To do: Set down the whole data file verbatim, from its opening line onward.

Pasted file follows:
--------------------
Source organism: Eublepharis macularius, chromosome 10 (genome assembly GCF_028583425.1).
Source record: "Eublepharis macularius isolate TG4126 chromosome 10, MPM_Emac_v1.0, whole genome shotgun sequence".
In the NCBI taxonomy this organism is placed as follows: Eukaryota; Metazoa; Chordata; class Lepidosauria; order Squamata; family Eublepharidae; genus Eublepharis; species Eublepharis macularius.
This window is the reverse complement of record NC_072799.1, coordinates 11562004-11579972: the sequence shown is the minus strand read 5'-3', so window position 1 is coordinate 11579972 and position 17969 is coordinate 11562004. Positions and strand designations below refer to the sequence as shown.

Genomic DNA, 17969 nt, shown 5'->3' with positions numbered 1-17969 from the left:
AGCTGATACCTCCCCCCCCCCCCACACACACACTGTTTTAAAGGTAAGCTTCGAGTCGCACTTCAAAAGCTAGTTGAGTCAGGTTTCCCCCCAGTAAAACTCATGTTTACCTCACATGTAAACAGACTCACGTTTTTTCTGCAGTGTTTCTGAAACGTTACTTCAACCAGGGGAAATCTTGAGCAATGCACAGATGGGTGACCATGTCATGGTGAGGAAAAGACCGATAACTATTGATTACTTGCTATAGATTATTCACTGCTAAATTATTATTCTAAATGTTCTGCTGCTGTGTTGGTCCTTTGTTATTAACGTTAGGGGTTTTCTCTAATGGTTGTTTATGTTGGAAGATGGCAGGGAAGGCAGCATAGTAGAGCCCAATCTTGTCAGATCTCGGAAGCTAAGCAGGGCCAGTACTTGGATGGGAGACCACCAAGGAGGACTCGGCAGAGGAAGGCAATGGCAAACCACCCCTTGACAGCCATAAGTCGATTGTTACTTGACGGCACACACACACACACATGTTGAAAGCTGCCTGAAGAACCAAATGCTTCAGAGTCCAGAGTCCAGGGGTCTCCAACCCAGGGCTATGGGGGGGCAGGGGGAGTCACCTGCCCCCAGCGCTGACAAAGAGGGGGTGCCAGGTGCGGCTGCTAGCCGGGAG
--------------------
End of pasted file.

Source organism: Eublepharis macularius, chromosome 10 (genome assembly GCF_028583425.1).
Source record: "Eublepharis macularius isolate TG4126 chromosome 10, MPM_Emac_v1.0, whole genome shotgun sequence".
In the NCBI taxonomy this organism is placed as follows: Eukaryota; Metazoa; Chordata; class Lepidosauria; order Squamata; family Eublepharidae; genus Eublepharis; species Eublepharis macularius.
This window is the reverse complement of record NC_072799.1, coordinates 11562004-11579972: the sequence shown is the minus strand read 5'-3', so window position 1 is coordinate 11579972 and position 17969 is coordinate 11562004. Positions and strand designations below refer to the sequence as shown.

Genomic DNA, 17969 nt, shown 5'->3' with positions numbered 1-17969 from the left:
AGCTGATACCTCCCCCCCCCCCCACACACACACTGTTTTAAAGGTAAGCTTCGAGTCGCACTTCAAAAGCTAGTTGAGTCAGGTTTCCCCCCAGTAAAACTCATGTTTACCTCACATGTAAACAGACTCACGTTTTTTCTGCAGTGTTTCTGAAACGTTACTTCAACCAGGGGAAATCTTGAGCAATGCACAGATGGGTGACCATGTCATGGTGAGGAAAAGACCGATAACTATTGATTACTTGCTATAGATTATTCACTGCTAAATTATTATTCTAAATGTTCTGCTGCTGTGTTGGTCCTTTGTTATTAACGTTAGGGGTTTTCTCTAATGGTTGTTTATGTTGGAAGATGGCAGGGAAGGCAGCATAGTAGAGCCCAATCTTGTCAGATCTCGGAAGCTAAGCAGGGCCAGTACTTGGATGGGAGACCACCAAGGAGGACTCGGCAGAGGAAGGCAATGGCAAACCACCCCTTGACAGCCATAAGTCGATTGTTACTTGACGGCACACACACACACACATGTTGAAAGCTGCCTGAAGAACCAAATGCTTCAGAGTCCAGAGTCCAGGGGTCTCCAACCCAGGGCTATGGGGGGGCAGGGGGAGTCACCTGCCCCCAGCGCTGACAAAGAGGGGGTGCCAGGTGCGGCTGCTAGCCGGGAG